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Pterygium

Surgical Techniques and Choices

Young, Alvin L. FRCSIrel, FRCOphth*,†; Kam, Ka Wai MSc, Epidemiology (Lond), FCOphthHK*,†

Asia-Pacific Journal of Ophthalmology: November-December 2019 - Volume 8 - Issue 6 - p 422–423
doi: 10.1097/APO.0000000000000269
Editorial
Open

*Department of Ophthalmology & Visual Sciences, Prince of Wales Hospital, Hong Kong SAR

Department of Ophthalmology & Visual Sciences, The Chinese University of Hong Kong, Hong Kong SAR.

Correspondence: Alvin L. Young, Department of Ophthalmology & Visual Sciences, The Chinese University of Hong Kong, Prince of Wales Hospital, Shatin, New Territories, Hong Kong SAR. E-mail: youngla@ha.org.hk.

Received 30 August, 2019

Accepted 3 October, 2019

This is an open access article distributed under the terms of the Creative Commons Attribution-Non Commercial-No Derivatives License 4.0 (CCBY-NC-ND), where it is permissible to download and share the work provided it is properly cited. The work cannot be changed in any way or used commercially without permission from the journal. http://creativecommons.org/licenses/by-nc-nd/4.0

Pterygium is known to exist for >3000 years. Ancient Egyptians and Greeks applied potions of various chemicals to the ocular surface as an attempt to eradicate the lesion. The first documentation of a surgical excision was around 500 to 1000 BC (by Susruta), similar to the bare sclera excision of today. This was followed by application of an ointment to prevent recurrence.1 The concept of recurrence after pterygium removal is known to us for a long time. Despite advancements in surgical instrumentation, microscopes, suturing materials and medications, and also techniques developed, studied and tried in clinical research worldwide, recurrence of pterygium is still of concern several millennia later. The “ideal technique” with the least risks of recurrence and best side-effects profile remains elusive.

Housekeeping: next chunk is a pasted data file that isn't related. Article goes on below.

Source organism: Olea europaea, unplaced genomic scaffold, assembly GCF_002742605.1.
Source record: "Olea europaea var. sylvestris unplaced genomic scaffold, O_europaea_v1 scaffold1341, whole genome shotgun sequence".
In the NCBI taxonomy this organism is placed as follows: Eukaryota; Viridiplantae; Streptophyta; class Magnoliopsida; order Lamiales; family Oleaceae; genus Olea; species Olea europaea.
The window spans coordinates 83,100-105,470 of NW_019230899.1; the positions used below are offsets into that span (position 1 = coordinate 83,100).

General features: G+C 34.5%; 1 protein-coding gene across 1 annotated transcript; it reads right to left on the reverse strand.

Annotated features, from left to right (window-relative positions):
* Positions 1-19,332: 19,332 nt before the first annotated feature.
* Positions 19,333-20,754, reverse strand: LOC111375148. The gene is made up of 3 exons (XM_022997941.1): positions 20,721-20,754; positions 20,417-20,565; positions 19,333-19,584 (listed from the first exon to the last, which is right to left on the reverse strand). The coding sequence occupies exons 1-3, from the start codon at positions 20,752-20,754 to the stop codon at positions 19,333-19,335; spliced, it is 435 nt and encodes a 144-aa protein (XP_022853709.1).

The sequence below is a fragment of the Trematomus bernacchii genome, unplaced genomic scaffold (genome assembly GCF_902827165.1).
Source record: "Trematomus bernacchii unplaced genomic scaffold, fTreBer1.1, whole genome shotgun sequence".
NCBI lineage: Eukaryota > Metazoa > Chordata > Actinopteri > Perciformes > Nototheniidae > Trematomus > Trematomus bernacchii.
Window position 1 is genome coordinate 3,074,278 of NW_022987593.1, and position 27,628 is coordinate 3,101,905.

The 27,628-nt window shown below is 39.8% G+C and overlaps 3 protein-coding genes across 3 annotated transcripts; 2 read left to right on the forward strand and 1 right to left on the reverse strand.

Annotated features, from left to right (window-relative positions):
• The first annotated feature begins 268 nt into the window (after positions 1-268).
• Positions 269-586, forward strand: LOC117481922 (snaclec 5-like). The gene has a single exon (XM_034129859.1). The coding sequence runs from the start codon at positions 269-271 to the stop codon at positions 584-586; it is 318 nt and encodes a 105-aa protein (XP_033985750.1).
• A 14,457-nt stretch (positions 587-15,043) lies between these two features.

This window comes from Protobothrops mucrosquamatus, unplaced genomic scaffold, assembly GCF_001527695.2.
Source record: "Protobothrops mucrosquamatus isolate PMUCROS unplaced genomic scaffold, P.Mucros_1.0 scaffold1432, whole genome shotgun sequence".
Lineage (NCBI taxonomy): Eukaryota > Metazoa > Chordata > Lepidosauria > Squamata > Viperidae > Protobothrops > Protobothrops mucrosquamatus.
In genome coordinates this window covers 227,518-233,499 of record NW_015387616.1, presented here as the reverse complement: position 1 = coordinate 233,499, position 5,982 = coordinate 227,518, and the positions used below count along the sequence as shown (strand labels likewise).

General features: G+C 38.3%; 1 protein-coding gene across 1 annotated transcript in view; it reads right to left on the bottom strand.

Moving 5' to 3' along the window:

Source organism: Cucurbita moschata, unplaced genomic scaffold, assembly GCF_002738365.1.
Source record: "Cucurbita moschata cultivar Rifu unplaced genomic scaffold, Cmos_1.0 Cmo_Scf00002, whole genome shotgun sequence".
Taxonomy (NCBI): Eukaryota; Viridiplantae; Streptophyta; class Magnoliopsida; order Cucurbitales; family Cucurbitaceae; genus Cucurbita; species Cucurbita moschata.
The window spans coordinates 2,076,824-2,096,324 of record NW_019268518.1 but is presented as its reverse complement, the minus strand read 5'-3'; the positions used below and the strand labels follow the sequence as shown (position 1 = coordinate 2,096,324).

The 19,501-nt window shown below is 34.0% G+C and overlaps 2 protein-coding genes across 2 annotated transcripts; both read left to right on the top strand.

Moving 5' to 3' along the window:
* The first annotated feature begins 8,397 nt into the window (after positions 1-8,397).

Phathanthurarux and Chantaren2 conducted a survey across Thailand and reviewed the perspectives and practices of ophthalmologists in their country. They set out to identify the important barriers, explore the ideal practice, and study the underlying factors driving these practices. In their questionnaire with >400 respondents, the most practiced methods were the bare sclera technique and conjunctival autograft in primary and recurrent pterygia. In both types of pterygia, the majority of respondents indicated that they would not consider adjuvant therapy, which was attributed to concerns regarding the potential complications and overall inexperience with the surgical techniques. Phathanthurarux and Chantaren also highlighted issues on the lack of accessibility to or availability of amniotic membranes and the relative high cost of fibrin glue (of relevance in the context for less affluent economies or practices in the Asia-Pacific region). In their survey, recurrence of pterygium was the most common late postoperative complication, reported by over three quarters of the respondents. Although the study did not directly measure the actual recurrence rates, the high number of respondents encountering recurrence was in line with earlier reports of similarly high recurrence rates expected in primary pterygium excision with bare sclera techniques.3